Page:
Front Page Titles (by Subject) JEFFERSON TO GALLATIN. - The Writings of Albert Gallatin, vol. 1
The Online Library of Liberty
A project of Liberty Fund, Inc.
JEFFERSON TO GALLATIN. - Albert Gallatin, The Writings of Albert Gallatin, vol. 1 
The Writings of Albert Gallatin, ed. Henry Adams (Philadelphia: J.B. Lippincott, 1879). 3 vols.
About Liberty Fund:
Liberty Fund, Inc. is a private, educational foundation established to encourage the study of the ideal of a society of free and responsible individuals.
The text is in the public domain.
Fair use statement:
This material is put online to further the educational goals of Liberty Fund, Inc. Unless otherwise stated in the Copyright Information section above, this material may be used freely for educational and academic purposes. It may not be used in any way for profit.
JEFFERSON TO GALLATIN.
Monticello, September 20, 1802.
In my last I informed you I should have an opportunity of getting Mr. Madison’s opinion on the expediency of the sailing of the John Adams. I have done so, communicating to him yours and Mr. Smith’s letters on the subject. The latter having informed us that two months’ pay were already advanced to the men, and her stores provided, the consideration of a defective appropriation was already got over, and we were committed in it, and the remaining expenses of the voyage were thought so small as to be overweighed by the advantages which may result from her going; to this opinion I have acceded, though not with entire satisfaction, I confess; perhaps I build too much on the expectation of a state of peace with Morocco and Tunis; perhaps I see too strongly the embarrassment of the defective appropriation. Would it be possible to put the extra advances on the footing of a debt incurred, the arrearages of which might be covered by a future appropriation? Should the John Adams find us at peace with all the Barbary powers except Tripoli, I have referred to Mr. Smith to recall all the frigates, except two, before winter, or to let the question lie till we get together. I expect to set out for Washington this day sennight, and to be there on the last day of the month; but I may be one, two, or three days later. Mr. Madison will not be there so soon.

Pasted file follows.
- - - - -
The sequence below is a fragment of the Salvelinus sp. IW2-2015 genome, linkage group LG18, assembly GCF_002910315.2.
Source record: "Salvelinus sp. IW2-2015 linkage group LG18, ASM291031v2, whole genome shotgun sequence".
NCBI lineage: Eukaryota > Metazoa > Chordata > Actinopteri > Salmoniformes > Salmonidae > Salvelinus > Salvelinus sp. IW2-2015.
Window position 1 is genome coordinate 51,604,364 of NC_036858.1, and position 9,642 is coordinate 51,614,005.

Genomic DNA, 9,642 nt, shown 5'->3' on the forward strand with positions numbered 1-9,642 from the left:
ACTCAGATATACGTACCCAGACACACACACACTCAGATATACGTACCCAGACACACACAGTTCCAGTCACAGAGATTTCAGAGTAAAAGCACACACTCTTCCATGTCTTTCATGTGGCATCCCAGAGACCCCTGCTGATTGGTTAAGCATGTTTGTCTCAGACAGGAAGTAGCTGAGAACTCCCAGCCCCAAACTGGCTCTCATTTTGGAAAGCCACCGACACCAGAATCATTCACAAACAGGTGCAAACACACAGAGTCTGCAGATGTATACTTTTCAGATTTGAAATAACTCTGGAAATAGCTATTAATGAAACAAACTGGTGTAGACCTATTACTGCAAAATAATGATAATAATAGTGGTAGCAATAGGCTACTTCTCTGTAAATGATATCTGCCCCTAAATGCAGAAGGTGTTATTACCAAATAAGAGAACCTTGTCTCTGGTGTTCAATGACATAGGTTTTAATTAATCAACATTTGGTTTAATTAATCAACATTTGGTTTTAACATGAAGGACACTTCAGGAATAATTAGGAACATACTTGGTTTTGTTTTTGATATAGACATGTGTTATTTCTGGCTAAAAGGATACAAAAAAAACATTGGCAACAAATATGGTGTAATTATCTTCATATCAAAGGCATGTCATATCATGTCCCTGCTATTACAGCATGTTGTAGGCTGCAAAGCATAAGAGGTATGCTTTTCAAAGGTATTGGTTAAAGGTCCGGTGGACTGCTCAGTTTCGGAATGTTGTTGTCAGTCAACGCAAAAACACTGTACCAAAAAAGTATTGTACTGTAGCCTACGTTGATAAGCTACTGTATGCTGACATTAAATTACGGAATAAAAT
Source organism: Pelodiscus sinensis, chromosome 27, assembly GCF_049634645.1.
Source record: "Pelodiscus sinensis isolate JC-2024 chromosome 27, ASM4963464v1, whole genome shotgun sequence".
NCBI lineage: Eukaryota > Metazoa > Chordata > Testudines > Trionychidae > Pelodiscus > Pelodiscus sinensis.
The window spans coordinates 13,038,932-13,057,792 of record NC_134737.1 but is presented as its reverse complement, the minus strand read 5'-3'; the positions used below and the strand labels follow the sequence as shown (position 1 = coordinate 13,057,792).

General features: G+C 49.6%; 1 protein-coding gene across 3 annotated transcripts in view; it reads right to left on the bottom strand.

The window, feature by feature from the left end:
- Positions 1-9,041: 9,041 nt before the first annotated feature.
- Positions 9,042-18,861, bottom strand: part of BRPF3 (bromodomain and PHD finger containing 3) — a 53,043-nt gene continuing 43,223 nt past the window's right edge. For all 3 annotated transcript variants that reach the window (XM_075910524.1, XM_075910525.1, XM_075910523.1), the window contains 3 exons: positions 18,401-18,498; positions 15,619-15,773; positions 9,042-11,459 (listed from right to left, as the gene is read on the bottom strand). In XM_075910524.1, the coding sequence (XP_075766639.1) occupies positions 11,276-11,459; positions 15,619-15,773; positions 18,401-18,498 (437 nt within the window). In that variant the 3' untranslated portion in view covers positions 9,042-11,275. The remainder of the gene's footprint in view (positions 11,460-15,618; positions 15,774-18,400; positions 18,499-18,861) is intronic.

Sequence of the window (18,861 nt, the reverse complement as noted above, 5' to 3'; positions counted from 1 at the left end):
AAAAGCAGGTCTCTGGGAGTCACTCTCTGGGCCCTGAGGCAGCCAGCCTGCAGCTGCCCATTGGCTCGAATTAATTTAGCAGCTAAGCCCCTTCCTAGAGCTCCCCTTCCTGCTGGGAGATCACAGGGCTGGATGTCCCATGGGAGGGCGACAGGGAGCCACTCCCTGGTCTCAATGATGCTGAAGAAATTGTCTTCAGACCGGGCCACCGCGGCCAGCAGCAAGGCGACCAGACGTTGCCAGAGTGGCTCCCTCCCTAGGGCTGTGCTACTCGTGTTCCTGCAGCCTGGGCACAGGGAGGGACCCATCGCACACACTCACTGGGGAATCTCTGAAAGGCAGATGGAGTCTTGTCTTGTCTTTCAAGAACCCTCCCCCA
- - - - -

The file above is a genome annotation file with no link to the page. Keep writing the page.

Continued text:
Accept my affectionate salutations.